Bonding capacity may be needed for other school needs

by nathan oster

When it comes to using its bonding capacity, Big Horn County School District No. 3 may have more pressing needs in the near future than either an outdoor swimming pool or a strength and conditioning addition.

Supt. Barry Bryant on Feb. 9 briefed board members on two significant developments in the district’s quest to obtain funding from the state for upgrades to the Quigg Building and an expansion of the Greybull Elementary School.

Bryant said he’s been working with the state for the past two years to fund the upgrade of the Quigg Building, which he estimated at $1.3 million. The needs include an HVAC system, an exhaust system for the welding and wood shops, flooring, handicap-accessible bathrooms and lighting upgrades.

Bryant said the project ranked second among component projects in the state in terms of need and had passed through the School Facilities Commission before it ultimately got cut by a select committee.

“The select committee drew the line at $200 million — and our project was below the cut line,” said Bryant.

The school district has also been angling for $3 million in state funding to expand the north wing of the elementary school by six classrooms — three for special education, another three for regular classrooms (making it a K-3 wing).

Because it’s a capacity issue, the project ranked higher on the state’s priority list than the Quigg project, but it too was cut when Gov. Matt Mead drew the line at $80 million, according to Bryant.

Both projects are up in the air, as lawmakers are meeting in Cheyenne to hammer out a new budget. Given the “grim” forecast for the state’s mineral industry, the primary source of funding for school facility projects, the Greybull school district may eventually need to go it alone, if it wants to proceed with the two projects.

Right now, the district has no outstanding debt. The last time voters approved a bond issue, it was for a new high school. That was in 1995. The building opened in the fall of 1996 and the building has since been paid off.

For the current year, the school district’s bonding capacity is $11.4 million — which is 10 percent of the district’s total valuation. Business Manager Sandi Menke said the school district won’t know until July what its new bonding capacity is going to be. Bryant predicted that it’ll be “diminished to a degree,” likely in the neighborhood of $10 million.

The Town of Greybull and Big Horn County School District No. 3 are currently negotiating a memorandum of agreement for a bond issue, and if successful, the construction, operation and maintenance of an outdoor swimming pool next to the Herb Asp Community Center.

The school district’s only contribution to that MOA would be the use of its bonding capacity.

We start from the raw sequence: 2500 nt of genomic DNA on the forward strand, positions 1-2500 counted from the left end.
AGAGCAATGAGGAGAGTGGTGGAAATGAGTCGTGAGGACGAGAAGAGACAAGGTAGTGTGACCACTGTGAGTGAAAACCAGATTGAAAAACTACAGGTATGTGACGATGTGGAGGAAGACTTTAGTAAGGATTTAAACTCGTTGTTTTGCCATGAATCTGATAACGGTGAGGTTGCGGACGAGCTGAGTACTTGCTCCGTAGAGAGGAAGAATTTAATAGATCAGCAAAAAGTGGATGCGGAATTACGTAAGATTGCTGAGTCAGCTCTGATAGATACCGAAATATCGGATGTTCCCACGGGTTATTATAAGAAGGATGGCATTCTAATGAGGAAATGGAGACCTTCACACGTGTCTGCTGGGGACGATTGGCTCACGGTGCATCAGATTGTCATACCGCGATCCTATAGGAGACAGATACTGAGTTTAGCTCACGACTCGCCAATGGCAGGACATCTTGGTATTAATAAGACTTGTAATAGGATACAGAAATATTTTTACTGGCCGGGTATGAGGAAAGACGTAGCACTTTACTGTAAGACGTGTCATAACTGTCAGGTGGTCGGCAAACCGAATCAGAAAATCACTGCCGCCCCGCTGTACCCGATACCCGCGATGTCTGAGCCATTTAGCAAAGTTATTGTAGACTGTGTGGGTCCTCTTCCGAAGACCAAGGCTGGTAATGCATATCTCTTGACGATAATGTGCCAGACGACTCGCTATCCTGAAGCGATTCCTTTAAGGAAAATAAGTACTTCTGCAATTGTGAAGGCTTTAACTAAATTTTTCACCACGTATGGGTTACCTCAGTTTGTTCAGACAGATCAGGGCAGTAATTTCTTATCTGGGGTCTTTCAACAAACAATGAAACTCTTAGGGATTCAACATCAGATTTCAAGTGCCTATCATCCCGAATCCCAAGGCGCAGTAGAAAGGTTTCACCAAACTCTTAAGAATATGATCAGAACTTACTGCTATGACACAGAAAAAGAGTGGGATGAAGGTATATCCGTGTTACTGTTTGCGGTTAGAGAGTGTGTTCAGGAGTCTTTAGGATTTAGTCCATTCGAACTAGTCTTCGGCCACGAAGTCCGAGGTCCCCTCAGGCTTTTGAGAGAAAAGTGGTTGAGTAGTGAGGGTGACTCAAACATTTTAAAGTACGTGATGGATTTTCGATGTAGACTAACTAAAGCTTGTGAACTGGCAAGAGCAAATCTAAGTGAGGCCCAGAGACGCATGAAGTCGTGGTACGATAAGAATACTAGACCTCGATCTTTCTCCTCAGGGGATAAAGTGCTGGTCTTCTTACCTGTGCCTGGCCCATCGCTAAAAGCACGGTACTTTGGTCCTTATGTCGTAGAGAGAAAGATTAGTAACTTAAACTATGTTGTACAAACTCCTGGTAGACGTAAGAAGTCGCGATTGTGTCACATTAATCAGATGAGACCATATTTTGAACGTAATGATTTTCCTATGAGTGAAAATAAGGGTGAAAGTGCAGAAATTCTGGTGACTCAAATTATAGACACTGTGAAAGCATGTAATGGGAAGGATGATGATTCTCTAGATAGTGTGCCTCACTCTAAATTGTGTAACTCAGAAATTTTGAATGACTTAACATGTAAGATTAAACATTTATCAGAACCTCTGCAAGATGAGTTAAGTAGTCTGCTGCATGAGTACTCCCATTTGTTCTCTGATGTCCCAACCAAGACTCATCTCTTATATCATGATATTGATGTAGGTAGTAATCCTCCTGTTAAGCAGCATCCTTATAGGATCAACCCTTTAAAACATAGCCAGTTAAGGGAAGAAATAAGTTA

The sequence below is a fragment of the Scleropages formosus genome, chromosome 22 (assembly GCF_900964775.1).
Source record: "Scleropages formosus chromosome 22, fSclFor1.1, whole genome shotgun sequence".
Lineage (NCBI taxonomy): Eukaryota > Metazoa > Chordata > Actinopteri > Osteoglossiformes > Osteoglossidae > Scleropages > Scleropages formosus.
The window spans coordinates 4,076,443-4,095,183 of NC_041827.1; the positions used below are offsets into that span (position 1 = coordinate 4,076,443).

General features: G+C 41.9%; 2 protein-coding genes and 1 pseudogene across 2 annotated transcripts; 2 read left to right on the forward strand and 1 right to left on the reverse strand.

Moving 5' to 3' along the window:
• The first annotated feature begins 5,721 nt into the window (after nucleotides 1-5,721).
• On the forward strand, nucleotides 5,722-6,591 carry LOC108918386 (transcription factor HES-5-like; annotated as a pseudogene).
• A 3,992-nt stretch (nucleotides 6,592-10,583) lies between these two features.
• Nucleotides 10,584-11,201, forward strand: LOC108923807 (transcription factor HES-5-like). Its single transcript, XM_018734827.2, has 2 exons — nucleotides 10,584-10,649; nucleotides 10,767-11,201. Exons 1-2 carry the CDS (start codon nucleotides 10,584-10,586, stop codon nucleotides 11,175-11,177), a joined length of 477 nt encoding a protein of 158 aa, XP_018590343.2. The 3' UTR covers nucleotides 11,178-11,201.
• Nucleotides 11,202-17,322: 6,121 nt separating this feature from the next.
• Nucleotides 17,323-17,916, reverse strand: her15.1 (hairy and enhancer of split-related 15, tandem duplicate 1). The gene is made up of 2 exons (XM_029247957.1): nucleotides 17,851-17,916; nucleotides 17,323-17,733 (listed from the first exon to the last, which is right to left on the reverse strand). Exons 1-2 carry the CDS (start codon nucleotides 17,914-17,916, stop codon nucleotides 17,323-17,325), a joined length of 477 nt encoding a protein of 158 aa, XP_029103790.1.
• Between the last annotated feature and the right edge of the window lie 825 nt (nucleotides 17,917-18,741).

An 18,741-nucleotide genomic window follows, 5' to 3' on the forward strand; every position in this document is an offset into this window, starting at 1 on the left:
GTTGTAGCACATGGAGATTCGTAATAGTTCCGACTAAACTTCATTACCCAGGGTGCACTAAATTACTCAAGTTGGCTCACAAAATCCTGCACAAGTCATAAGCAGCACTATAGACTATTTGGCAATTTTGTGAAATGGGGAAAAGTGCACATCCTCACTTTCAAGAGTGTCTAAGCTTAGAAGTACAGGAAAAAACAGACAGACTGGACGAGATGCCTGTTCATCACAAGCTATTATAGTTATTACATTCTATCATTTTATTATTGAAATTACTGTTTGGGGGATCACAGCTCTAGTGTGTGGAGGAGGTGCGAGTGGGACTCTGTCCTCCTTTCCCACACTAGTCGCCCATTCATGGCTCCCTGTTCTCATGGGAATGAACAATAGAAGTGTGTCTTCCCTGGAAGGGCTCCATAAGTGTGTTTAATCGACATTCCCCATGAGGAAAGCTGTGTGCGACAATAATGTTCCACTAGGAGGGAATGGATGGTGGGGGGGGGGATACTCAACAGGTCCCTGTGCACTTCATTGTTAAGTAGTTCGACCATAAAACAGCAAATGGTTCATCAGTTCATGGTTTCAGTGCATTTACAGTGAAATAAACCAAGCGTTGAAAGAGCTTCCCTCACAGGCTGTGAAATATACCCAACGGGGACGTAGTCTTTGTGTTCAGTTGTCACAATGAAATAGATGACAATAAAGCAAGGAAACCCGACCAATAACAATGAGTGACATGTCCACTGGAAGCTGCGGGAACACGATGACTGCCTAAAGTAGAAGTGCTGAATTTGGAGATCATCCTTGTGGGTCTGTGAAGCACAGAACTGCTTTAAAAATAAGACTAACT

All other expenses would be the responsibility of the town, including the cost of the election.

Some who spoke during last week’s open forum questioned the legality of the school district allowing the town to use its bonding capacity. Tracy Copenhaver, the school district’s attorney, said he felt comfortable moving ahead, citing the experience of Barbara Bonds, who is putting the agreement together at the request of the town.

The question of whether the SFC would support such an arrangement was also raised. Bryant said he didn’t anticipate a problem, citing conversations with the project manager and a state planner. The key point as far as the SFC is concerned, he said, is that the money must come from the general fund.

Jamie Flitner, who chairs the school boad, said, “If we allow bonding capacity for a pool — and I believe this community needs a pool — but if voters agree to bond for this pool, and if we come back to you guys in two to five years because this thing has reached critical mass and we are asking to bond again because the state has said you’re on your own, will you do it? Will you support it? History tells us you’re given about one shot to get people to dip into their pockets.”

Flitner also defended the school district’s decision to convert the old middle school into an administrative building. One of the speakers at open forum that preceded the meeting suggested putting the weight room in that building.

“It’s nice being able to say our superintendent is no longer housed in a bus barn, along with staff,” she said, adding that all it took was “paint, some desks and furniture” to make it a reality. The building also has a community-use function, with a modern, spacious board room, classroom space and a location for daycare needs of women who attend classes.

Flitner summed it up this way: “We’re between a rock and a hard place,” she said. “We can’t be accused of not being pro-youth, but we are tasked with difficult decisions on how to improve and protect our community. These aren’t easy decisions.”

In one other pool-related item last week, Trustee Steve Hoblit asked if the DEQ had cleared the proposed site of the pool for ground contamination. The site is the former home of the Core Chevrolet building.

“Everything is up to DEQ standards,” said Marvin Hunt, a member of the town council and pool subcommittee.